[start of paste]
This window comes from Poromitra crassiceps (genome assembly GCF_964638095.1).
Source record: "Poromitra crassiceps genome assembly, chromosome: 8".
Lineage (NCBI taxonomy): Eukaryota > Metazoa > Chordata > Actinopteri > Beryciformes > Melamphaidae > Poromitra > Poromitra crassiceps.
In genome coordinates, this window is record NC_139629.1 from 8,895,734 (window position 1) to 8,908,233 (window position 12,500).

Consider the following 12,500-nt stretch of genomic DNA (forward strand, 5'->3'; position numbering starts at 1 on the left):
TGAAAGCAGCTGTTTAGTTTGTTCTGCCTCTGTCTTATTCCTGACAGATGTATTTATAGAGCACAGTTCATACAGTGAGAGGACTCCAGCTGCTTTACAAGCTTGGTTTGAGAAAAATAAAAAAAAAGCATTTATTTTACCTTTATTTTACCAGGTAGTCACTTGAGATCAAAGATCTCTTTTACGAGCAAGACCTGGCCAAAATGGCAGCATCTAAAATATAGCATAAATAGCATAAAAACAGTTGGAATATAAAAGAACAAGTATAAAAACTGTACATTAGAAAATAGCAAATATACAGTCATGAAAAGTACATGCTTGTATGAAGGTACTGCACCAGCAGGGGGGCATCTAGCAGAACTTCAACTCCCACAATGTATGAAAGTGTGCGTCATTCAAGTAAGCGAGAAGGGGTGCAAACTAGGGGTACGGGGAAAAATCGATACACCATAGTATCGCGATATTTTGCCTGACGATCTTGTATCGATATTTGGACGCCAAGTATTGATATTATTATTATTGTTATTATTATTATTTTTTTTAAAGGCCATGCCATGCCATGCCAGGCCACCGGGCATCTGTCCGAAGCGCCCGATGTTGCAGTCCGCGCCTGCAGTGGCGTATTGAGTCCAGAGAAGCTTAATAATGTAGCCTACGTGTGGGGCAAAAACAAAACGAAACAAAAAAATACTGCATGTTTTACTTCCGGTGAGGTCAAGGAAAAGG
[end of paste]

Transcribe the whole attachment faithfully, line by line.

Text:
This window comes from Poromitra crassiceps (genome assembly GCF_964638095.1).
Source record: "Poromitra crassiceps genome assembly, chromosome: 8".
Lineage (NCBI taxonomy): Eukaryota > Metazoa > Chordata > Actinopteri > Beryciformes > Melamphaidae > Poromitra > Poromitra crassiceps.
In genome coordinates, this window is record NC_139629.1 from 8,895,734 (window position 1) to 8,908,233 (window position 12,500).

Consider the following 12,500-nt stretch of genomic DNA (forward strand, 5'->3'; position numbering starts at 1 on the left):
TGAAAGCAGCTGTTTAGTTTGTTCTGCCTCTGTCTTATTCCTGACAGATGTATTTATAGAGCACAGTTCATACAGTGAGAGGACTCCAGCTGCTTTACAAGCTTGGTTTGAGAAAAATAAAAAAAAAGCATTTATTTTACCTTTATTTTACCAGGTAGTCACTTGAGATCAAAGATCTCTTTTACGAGCAAGACCTGGCCAAAATGGCAGCATCTAAAATATAGCATAAATAGCATAAAAACAGTTGGAATATAAAAGAACAAGTATAAAAACTGTACATTAGAAAATAGCAAATATACAGTCATGAAAAGTACATGCTTGTATGAAGGTACTGCACCAGCAGGGGGGCATCTAGCAGAACTTCAACTCCCACAATGTATGAAAGTGTGCGTCATTCAAGTAAGCGAGAAGGGGTGCAAACTAGGGGTACGGGGAAAAATCGATACACCATAGTATCGCGATATTTTGCCTGACGATCTTGTATCGATATTTGGACGCCAAGTATTGATATTATTATTATTGTTATTATTATTATTTTTTTTAAAGGCCATGCCATGCCATGCCAGGCCACCGGGCATCTGTCCGAAGCGCCCGATGTTGCAGTCCGCGCCTGCAGTGGCGTATTGAGTCCAGAGAAGCTTAATAATGTAGCCTACGTGTGGGGCAAAAACAAAACGAAACAAAAAAATACTGCATGTTTTACTTCCGGTGAGGTCAAGGAAAAGG